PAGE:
The ACLU has filed a “friend of the court” brief in the U.S. Court of Appeals for the First Circuit in Boston in support of a legal challenge brought by the cities of Providence and Central Falls to a U.S. Department of Justice (DOJ) policy conditioning the receipt of federal law enforcement funds on municipal collaboration with immigration officials.

In June, U.S. District Court Judge John McConnell, Jr., reaching the same conclusion as a number of other courts, ruled that the DOJ had no legal authority to attach these strings to the law enforcement grant program, known as Byrne JAG grants. The requirements imposed by the DOJ for obtaining the funds include allowing immigration officials unlimited access to police facilities to interrogate detainees at any time, and requiring municipalities, if requested by ICE, to provide 48 hours advance notice before releasing an individual.

The ACLU brief calls the imposition of those conditions part of a “relentless campaign by the Executive Branch to force state and local police to help detain and deport immigrants,” the impact of which would be to “dramatically undermine local communities’ ability to supervise their own police forces.” In supporting the lower court ruling, the ACLU brief states: “Congress has not authorized the [DOJ] to use JAG funds as leverage to coerce local police into helping arrest and deport their own residents,” and the DOJ’s “unprecedented statutory claims should be rejected.”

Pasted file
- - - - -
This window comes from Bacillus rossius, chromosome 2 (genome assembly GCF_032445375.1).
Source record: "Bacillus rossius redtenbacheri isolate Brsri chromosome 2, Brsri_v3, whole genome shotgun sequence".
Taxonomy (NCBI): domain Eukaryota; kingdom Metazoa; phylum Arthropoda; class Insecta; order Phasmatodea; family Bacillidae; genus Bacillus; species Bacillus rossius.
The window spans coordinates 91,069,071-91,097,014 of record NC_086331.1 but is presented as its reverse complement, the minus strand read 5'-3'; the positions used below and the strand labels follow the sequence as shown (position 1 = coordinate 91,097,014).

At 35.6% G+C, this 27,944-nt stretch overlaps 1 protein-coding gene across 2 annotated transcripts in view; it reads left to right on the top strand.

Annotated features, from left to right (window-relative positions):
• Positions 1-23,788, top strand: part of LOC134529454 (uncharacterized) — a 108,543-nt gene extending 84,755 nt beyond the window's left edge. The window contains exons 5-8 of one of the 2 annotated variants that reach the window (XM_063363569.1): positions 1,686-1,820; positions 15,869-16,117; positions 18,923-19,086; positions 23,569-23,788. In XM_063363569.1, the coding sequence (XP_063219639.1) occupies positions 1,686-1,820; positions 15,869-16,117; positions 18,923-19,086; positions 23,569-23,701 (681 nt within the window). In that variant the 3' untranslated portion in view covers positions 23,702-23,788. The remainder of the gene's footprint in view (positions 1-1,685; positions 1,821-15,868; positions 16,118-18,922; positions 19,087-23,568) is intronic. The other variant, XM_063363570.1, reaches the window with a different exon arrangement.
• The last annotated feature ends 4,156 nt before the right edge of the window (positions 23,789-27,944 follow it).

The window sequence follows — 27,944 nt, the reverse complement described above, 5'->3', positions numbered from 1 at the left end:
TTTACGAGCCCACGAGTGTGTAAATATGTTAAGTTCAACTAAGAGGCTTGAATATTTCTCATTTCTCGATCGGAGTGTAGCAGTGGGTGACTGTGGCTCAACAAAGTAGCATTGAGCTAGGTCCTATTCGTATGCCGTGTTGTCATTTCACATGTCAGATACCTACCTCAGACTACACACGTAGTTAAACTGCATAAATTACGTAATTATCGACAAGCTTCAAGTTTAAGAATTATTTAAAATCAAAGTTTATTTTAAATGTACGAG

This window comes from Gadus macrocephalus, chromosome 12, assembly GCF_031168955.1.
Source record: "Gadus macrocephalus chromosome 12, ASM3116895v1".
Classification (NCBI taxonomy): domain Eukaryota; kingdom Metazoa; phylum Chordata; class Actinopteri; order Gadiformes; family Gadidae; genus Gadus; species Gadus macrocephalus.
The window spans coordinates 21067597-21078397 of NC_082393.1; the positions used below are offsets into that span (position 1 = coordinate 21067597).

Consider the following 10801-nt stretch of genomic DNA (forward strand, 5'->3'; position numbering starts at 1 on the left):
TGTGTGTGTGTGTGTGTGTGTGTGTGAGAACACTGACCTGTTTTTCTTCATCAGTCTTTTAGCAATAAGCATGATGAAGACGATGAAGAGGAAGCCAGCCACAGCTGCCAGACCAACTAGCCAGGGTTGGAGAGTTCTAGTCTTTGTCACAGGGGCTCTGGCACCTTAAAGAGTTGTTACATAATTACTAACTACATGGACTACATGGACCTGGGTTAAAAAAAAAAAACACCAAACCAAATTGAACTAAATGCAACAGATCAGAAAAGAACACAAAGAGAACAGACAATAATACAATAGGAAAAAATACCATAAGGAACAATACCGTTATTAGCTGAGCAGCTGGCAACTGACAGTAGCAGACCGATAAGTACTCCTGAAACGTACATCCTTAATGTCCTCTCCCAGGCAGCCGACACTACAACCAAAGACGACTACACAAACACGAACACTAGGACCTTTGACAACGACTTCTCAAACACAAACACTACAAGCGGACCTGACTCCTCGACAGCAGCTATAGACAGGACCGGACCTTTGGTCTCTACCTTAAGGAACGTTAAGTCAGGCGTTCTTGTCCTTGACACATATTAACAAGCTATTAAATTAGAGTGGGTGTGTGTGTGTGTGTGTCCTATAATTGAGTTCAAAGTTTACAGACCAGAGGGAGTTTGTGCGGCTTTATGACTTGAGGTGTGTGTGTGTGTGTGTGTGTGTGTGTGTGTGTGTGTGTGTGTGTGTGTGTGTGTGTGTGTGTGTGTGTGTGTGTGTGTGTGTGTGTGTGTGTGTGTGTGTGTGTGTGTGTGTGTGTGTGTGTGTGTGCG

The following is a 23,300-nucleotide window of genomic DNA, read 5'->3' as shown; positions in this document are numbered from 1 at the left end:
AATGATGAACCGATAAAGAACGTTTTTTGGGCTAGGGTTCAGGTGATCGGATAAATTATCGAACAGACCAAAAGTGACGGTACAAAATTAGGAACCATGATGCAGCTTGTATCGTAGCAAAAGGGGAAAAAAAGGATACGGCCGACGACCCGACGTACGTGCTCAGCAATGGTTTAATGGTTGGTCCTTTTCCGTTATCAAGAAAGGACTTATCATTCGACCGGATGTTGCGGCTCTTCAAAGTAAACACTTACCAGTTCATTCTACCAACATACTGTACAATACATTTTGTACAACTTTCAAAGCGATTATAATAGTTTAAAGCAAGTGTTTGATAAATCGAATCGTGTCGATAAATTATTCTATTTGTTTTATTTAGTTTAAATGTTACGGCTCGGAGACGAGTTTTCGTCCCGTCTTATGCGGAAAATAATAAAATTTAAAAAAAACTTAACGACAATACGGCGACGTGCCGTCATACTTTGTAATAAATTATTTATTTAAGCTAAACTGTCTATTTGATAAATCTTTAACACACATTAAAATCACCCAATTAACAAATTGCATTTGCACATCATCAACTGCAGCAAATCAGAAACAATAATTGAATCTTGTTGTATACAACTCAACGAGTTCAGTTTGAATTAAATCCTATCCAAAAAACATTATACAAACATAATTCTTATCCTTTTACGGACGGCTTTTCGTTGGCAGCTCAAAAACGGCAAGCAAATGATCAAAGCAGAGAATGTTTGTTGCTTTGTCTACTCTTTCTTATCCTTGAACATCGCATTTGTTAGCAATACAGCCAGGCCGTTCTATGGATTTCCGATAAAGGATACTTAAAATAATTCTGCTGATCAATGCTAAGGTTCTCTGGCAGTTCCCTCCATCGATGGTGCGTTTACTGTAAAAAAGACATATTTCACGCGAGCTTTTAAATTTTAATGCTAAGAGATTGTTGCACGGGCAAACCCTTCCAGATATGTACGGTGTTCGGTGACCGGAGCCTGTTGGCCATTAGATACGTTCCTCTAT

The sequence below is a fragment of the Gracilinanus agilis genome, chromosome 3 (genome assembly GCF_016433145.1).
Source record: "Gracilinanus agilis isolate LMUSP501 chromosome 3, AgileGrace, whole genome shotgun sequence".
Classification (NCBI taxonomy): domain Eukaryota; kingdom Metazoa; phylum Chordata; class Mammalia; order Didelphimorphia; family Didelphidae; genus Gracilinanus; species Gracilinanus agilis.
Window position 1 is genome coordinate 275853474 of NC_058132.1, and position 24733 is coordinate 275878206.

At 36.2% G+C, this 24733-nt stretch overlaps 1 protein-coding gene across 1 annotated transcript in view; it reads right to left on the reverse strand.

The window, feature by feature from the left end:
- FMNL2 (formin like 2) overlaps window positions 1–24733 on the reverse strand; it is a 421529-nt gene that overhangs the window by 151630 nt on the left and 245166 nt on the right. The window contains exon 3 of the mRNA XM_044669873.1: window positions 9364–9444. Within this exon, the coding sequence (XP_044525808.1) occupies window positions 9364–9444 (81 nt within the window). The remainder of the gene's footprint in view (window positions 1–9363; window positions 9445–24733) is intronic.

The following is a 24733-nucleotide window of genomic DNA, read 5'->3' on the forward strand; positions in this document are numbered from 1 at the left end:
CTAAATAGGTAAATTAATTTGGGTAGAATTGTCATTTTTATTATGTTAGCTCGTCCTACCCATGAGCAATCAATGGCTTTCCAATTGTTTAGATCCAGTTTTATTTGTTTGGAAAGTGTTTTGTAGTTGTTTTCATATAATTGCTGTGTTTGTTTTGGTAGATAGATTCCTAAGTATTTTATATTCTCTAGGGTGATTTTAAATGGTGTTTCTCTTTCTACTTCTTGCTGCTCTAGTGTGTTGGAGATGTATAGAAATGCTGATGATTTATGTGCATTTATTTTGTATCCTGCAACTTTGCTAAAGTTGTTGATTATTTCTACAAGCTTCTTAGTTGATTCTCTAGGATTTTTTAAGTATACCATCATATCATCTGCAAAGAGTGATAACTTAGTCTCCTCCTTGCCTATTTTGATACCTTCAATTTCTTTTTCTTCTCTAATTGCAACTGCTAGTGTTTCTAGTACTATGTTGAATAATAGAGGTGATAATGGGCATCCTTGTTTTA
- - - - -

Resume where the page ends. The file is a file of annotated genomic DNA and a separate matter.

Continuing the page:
The court brief was filed by the ACLU and its Rhode Island Affiliate and the National Immigrant Justice Center, on behalf of themselves and several other non-profit civil rights organizations that serve immigrant communities across the country.

When the suit was filed last year, Providence Mayor Jorge Elorza and Central Falls Mayor James Diossa emphasized that abiding by the newly-established conditions would undermine their cities’ efforts to promote community policing and trust between residents and local law enforcement.

ACLU attorney Cody Wofsy said today: “The federal government’s campaign to threaten and coerce local law enforcement into the deportation business is illegal, as courts around the country have recognized.” ACLU of RI executive director Steven Brown added: “We commend Providence and Central Falls for refusing to accede to the federal government’s unlawful demands and for filing this suit in order to protect their residents from heavy-handed ICE tactics.”

Oral argument on the appeal is expected to be heard in February 2020.

More information on the case, Providence v. Barr, can be found here.